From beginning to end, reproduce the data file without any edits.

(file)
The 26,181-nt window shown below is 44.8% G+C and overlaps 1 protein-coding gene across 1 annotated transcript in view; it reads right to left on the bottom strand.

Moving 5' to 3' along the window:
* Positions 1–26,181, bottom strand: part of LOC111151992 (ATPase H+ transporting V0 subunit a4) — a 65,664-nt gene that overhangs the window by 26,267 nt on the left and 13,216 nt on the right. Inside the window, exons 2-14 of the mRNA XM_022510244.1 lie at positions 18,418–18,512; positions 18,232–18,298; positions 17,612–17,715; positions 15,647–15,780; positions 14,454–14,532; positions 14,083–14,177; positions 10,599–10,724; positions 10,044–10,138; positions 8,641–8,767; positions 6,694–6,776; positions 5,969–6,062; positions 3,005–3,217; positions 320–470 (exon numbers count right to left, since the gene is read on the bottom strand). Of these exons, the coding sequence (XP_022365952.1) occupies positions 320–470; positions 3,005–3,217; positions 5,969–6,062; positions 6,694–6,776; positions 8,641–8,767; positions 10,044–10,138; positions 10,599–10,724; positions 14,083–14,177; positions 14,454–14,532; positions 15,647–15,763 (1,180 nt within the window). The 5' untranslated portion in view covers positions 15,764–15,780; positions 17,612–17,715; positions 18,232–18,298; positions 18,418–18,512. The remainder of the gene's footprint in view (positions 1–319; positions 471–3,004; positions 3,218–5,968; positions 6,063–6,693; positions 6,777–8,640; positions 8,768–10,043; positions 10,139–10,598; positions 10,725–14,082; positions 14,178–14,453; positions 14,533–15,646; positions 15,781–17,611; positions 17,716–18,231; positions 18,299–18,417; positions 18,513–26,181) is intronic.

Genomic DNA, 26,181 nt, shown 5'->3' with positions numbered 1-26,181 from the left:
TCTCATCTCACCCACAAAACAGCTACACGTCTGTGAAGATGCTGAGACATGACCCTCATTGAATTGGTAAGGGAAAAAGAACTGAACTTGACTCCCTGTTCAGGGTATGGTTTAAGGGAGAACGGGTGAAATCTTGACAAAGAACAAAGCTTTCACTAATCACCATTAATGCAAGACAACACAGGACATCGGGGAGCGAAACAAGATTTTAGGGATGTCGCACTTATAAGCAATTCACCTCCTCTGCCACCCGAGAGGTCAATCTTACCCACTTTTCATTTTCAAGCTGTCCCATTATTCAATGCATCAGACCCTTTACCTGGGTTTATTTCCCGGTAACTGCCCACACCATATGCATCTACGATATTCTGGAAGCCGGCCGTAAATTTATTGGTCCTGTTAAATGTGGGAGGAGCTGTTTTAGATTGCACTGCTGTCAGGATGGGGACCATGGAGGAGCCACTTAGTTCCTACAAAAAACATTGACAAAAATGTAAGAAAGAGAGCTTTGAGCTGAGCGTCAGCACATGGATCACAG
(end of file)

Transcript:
The 26,181-nt window shown below is 44.8% G+C and overlaps 1 protein-coding gene across 1 annotated transcript in view; it reads right to left on the bottom strand.

Moving 5' to 3' along the window:
* Positions 1–26,181, bottom strand: part of LOC111151992 (ATPase H+ transporting V0 subunit a4) — a 65,664-nt gene that overhangs the window by 26,267 nt on the left and 13,216 nt on the right. Inside the window, exons 2-14 of the mRNA XM_022510244.1 lie at positions 18,418–18,512; positions 18,232–18,298; positions 17,612–17,715; positions 15,647–15,780; positions 14,454–14,532; positions 14,083–14,177; positions 10,599–10,724; positions 10,044–10,138; positions 8,641–8,767; positions 6,694–6,776; positions 5,969–6,062; positions 3,005–3,217; positions 320–470 (exon numbers count right to left, since the gene is read on the bottom strand). Of these exons, the coding sequence (XP_022365952.1) occupies positions 320–470; positions 3,005–3,217; positions 5,969–6,062; positions 6,694–6,776; positions 8,641–8,767; positions 10,044–10,138; positions 10,599–10,724; positions 14,083–14,177; positions 14,454–14,532; positions 15,647–15,763 (1,180 nt within the window). The 5' untranslated portion in view covers positions 15,764–15,780; positions 17,612–17,715; positions 18,232–18,298; positions 18,418–18,512. The remainder of the gene's footprint in view (positions 1–319; positions 471–3,004; positions 3,218–5,968; positions 6,063–6,693; positions 6,777–8,640; positions 8,768–10,043; positions 10,139–10,598; positions 10,725–14,082; positions 14,178–14,453; positions 14,533–15,646; positions 15,781–17,611; positions 17,716–18,231; positions 18,299–18,417; positions 18,513–26,181) is intronic.

Genomic DNA, 26,181 nt, shown 5'->3' with positions numbered 1-26,181 from the left:
TCTCATCTCACCCACAAAACAGCTACACGTCTGTGAAGATGCTGAGACATGACCCTCATTGAATTGGTAAGGGAAAAAGAACTGAACTTGACTCCCTGTTCAGGGTATGGTTTAAGGGAGAACGGGTGAAATCTTGACAAAGAACAAAGCTTTCACTAATCACCATTAATGCAAGACAACACAGGACATCGGGGAGCGAAACAAGATTTTAGGGATGTCGCACTTATAAGCAATTCACCTCCTCTGCCACCCGAGAGGTCAATCTTACCCACTTTTCATTTTCAAGCTGTCCCATTATTCAATGCATCAGACCCTTTACCTGGGTTTATTTCCCGGTAACTGCCCACACCATATGCATCTACGATATTCTGGAAGCCGGCCGTAAATTTATTGGTCCTGTTAAATGTGGGAGGAGCTGTTTTAGATTGCACTGCTGTCAGGATGGGGACCATGGAGGAGCCACTTAGTTCCTACAAAAAACATTGACAAAAATGTAAGAAAGAGAGCTTTGAGCTGAGCGTCAGCACATGGATCACAG